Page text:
What other artists have most influenced you and pointed you in the musical direction you follow?

Between the two of us, we probably share the most appreciation for the music of John Prine and Bob Dylan. It’s visual music that often happens in scenes. There’s always more than one thing going on. I suppose that’s the kind of work we look to. 

Have you a game plan going forward or do you intend just continuing what you are currently doing?

Well, we never want to get too comfortable staying in one place or doing one thing. We’re constantly trying to evolve and dig deeper into something, whether that’s writing new music or piecing our studio together or booking shows or whatever. But our basic modus operandi will remain intact, and we’ll continue putting out records and touring as a duo.

Interview by Declan Culliton


Interview with Kimmie Rhodes

The term ‘Country Royalty’ should never be used lightly, but when you are given the opportunity to meet with an artist who has recorded and released a total of sixteen solo CDs, written and produced three musicals, served as an associate producer for the documentary, They Called Us Outlaws (presented by the Country Music Hall Of Fame), then the feeling of being next to someone with a special talent is hard to shake off.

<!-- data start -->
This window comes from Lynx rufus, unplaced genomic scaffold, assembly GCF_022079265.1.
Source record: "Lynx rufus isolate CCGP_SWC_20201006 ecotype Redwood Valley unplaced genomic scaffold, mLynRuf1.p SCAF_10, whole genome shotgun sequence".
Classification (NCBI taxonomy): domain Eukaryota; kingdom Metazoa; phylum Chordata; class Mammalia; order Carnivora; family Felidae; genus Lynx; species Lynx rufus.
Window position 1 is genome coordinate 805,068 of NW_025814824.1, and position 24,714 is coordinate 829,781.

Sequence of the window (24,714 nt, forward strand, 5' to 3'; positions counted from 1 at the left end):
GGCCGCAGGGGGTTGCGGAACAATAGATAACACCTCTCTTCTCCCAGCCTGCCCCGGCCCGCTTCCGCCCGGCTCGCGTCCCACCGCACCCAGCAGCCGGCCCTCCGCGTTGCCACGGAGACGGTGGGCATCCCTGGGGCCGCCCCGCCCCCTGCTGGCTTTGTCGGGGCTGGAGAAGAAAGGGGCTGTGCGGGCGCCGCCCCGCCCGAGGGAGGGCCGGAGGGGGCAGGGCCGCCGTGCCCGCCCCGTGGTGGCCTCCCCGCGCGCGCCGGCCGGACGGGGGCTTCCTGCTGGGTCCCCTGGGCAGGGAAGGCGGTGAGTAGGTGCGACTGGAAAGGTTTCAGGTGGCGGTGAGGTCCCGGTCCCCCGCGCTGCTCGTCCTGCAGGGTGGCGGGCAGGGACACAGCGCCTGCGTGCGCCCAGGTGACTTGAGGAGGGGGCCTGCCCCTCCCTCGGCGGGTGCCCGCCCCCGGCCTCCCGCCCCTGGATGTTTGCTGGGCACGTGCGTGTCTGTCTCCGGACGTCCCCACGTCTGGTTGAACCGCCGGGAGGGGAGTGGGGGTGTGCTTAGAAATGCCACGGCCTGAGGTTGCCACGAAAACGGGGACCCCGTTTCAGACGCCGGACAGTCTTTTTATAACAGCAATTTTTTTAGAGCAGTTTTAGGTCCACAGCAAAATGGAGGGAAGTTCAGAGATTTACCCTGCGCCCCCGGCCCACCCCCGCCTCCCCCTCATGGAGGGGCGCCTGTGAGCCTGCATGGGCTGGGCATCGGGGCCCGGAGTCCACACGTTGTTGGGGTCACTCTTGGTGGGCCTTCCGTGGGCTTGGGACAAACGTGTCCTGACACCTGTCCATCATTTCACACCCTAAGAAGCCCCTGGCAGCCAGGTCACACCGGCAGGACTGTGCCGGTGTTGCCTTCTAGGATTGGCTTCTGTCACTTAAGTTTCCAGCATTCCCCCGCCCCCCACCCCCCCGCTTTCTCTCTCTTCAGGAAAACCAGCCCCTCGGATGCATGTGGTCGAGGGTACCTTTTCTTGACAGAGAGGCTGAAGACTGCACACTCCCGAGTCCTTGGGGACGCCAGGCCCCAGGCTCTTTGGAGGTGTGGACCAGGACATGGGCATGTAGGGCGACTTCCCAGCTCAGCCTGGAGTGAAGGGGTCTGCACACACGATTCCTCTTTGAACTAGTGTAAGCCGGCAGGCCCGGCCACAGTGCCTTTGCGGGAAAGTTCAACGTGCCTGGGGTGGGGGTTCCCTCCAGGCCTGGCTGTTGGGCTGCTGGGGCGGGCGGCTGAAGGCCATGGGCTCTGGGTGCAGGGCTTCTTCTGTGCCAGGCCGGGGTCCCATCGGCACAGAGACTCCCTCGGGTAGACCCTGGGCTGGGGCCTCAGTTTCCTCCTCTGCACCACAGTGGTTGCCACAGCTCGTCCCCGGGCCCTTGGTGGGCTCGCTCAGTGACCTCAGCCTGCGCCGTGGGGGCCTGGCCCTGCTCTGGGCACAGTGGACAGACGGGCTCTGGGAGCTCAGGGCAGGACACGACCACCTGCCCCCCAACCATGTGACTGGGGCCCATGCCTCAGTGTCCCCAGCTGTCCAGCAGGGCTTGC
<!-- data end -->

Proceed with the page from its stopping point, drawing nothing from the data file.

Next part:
Add to the above a theatre production titled ‘Is There Life After Lubbock plus many appearances on Film, Stage and TV; a novella/cookbook which she published and her show Radio Dreams, which focused on the history of American roots music and artists. 

Her songs have appeared on multiple television and film soundtracks and she has her own record label and studio, Sunbird Music, for over 25 years. Kimmie lives and records in Austin and tours internationally with her son and producer/multi-instrumentalist, Gabriel Rhodes.